Daugerdas, who once ran the law firm’s Chicago office, was found guilty by a New York federal jury on charges including conspiracy, tax evasion and mail fraud.  It is alleged that Daugerdas obtained $95 million dollars from a scheme which involved fraudulent tax deductions or benefits exceeding $7 billion and $1.63 billion lost in U.S. tax revenue. Prosecutors say Daugerdas devised and supervised the promotion of fraudulent tax shelters over almost two decades.   

U.S. district judge William Pauley ordered Daugerdas to forfeit $164.7 million and pay $371 million in restitution jointly with other co-conspirators.  The judge described him as being at “the apex of tax shelter racketeers.”

See Reuters, Former Law Firm Partner Gets 15 Years Prison for Record US Tax Fraud Scheme, The Guardian, June 25, 2014. 

June 27, 2014 in Income Tax, Malpractice, Professional Responsibility | Permalink | Comments (0) | TrackBack (0)

Attorney Pleads Guilty to Fraud Scheme

Niew

Jamal and Leda Khoury thought they were investing their life savings wisely when they transferred $2.3 million into their attorney’s escrow account to buy commercial real estate property three years ago.  Yet within hours of the cash transfer, their attorney, Kathleen Niew, was stealing from the supposedly secure account to invest in her own scheme. 

Over the course of several weeks, Niew wired millions of dollars to mining investors in places such as Singapore, expecting to make huge profits for herself.  The mining companies failed miserably and Niew never earned a dime.  By the time the Khoury’s realized something was wrong, their retirement was completely gone. 

On Wednesday the couple watched as Niew pled guilty to ten counts of fraud.  Under federal sentencing guidelines, Niew faces up to eleven years in prison, but the judge is free to sentence her whatever he deems appropriate. 

See Jason Meisner, Former Attorney, Radio Host Pleads Guilty in $2.3 Million Fraud, Chicago Tribune, June 25, 2014. 

June 27, 2014 in Estate Planning - Generally, Malpractice, Professional Responsibility | Permalink | Comments (0) | TrackBack (0)

Thursday, June 19, 2014

Article on Professionally Drafted Trusts After Larke v. Nugus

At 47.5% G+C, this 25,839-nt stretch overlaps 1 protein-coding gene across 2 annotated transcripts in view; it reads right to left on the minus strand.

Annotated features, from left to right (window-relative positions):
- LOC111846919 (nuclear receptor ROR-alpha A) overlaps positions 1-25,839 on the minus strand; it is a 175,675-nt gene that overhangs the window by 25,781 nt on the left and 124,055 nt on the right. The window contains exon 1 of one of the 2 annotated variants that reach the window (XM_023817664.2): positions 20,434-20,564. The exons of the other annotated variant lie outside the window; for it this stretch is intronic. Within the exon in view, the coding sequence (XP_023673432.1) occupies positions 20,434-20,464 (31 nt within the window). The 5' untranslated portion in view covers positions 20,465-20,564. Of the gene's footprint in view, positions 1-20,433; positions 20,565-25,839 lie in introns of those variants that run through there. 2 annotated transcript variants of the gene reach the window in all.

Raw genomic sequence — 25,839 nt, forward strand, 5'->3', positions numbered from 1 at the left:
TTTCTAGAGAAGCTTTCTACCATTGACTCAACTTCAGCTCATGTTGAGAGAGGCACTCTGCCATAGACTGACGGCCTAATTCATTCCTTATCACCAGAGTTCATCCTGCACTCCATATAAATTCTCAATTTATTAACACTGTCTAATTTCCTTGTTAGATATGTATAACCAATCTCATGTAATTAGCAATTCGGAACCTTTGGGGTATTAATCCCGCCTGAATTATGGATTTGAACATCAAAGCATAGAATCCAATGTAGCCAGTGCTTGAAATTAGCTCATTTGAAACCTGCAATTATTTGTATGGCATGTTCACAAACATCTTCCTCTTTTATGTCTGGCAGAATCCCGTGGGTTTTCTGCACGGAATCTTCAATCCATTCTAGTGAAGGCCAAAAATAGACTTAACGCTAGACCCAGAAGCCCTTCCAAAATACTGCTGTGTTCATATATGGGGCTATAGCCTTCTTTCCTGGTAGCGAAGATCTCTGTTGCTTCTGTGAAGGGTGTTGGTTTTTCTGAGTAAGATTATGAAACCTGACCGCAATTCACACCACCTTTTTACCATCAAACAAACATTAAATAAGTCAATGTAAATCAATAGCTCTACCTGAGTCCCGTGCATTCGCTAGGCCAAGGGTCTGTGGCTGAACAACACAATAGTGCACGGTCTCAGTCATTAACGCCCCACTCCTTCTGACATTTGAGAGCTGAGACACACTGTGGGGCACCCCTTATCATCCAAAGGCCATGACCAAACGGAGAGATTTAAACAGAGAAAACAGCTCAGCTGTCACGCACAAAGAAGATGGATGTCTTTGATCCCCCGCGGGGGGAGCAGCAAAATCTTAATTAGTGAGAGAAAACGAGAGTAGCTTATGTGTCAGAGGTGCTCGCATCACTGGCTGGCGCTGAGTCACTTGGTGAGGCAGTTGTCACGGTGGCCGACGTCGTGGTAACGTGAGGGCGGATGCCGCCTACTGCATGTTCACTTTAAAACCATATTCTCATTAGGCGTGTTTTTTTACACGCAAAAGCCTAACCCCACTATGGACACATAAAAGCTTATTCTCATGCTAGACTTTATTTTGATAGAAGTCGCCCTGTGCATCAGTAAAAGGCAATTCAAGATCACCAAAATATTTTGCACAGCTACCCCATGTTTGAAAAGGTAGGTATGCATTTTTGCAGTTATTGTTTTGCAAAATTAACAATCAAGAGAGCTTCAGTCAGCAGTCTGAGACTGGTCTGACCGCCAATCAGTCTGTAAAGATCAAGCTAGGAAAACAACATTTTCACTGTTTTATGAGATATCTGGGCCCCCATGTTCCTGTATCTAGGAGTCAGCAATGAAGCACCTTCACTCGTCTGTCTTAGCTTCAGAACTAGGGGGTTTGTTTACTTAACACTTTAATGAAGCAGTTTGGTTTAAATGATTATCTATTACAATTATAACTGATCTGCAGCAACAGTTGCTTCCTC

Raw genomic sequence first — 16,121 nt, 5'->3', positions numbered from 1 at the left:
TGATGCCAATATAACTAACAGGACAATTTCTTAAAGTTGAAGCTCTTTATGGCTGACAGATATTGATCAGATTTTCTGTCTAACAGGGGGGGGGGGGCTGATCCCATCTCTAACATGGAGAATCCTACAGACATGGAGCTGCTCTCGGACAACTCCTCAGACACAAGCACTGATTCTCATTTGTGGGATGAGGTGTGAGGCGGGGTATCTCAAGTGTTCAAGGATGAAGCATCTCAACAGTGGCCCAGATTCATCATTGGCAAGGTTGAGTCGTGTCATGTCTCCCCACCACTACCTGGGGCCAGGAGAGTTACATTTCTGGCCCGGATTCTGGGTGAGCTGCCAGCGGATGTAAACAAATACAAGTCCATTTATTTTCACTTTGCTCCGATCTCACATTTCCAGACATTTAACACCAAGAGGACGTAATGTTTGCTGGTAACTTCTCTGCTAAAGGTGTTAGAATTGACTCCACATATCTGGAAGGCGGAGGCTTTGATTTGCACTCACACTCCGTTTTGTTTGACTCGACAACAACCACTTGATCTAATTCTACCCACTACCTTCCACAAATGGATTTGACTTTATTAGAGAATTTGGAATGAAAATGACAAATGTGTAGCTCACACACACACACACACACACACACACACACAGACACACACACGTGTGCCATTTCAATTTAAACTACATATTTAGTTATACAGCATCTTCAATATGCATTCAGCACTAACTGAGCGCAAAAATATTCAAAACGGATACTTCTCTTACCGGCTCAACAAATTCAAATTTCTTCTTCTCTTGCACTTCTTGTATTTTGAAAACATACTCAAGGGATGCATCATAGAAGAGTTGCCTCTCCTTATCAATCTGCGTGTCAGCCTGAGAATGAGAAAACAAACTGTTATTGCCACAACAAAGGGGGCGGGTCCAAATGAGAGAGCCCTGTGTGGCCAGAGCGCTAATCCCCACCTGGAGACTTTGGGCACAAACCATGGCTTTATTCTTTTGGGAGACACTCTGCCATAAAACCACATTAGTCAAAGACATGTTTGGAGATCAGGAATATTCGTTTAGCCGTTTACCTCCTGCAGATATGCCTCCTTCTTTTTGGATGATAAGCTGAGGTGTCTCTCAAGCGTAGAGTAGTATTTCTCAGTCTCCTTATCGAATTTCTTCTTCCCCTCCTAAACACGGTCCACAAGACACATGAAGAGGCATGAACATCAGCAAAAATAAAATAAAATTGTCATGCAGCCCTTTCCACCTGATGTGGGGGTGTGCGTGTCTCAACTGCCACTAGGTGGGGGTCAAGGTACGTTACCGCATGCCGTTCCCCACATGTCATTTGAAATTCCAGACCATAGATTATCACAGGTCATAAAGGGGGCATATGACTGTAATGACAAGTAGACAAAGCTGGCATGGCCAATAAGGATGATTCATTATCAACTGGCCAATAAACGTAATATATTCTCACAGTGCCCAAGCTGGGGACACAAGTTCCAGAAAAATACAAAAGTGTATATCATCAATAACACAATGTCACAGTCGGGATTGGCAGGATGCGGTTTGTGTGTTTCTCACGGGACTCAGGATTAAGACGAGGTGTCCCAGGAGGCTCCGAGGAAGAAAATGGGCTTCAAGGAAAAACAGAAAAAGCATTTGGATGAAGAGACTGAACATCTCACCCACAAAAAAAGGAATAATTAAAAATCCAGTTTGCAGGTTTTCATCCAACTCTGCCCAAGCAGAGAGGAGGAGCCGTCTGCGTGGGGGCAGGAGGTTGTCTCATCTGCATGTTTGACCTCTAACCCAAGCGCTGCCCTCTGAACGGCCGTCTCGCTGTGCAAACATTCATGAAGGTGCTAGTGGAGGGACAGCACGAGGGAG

TrustSteve Evans (University of Leicester School of Law) recently published an article entitled, Should Professionally Drafted Half-Secret Trusts Be Extinct After Larke v. Nugus? (May 30, 2014) University of Leicester School of Law Research Paper No. 14-17.  Provided below is the abstract from SSRN:

This article looks at the growing trend for disappointed beneficiaries to challenge testator's testamentary provisions, and examines the case of Larke v. Nugus, which confirmed that a solicitor's professional duty is to supply information surrounding the execution of a will to those who might have an interest in attacking it (which trumps the duty of confidentiality). Applying this to the doctrine of half secret trusts, where hidden dispositions are what a testator intends, it questions whether following Larke v. Nugus, such dispositions could ever be successfully hidden, and concludes that in modern legal practice the device of a half secret trust is unlikely to succeed.

June 19, 2014 in Articles, Estate Planning - Generally, Professional Responsibility, Trusts | Permalink | Comments (0) | TrackBack (0)

Tuesday, June 17, 2014

The Trouble With Being Your Own Executor

Anti SymbolCarol Van Patten tried to challenge the accounting done by the trustee of the trust she was the sole beneficiary of. The problem arose becuase Van Patten filed pro se on behalf of the estate. The New York Surrogate’s Court found that this constituted the unauthorized practice of law, because she was not representing herself but rather the estate, and it did not matter whether she was the only beneficiary or not.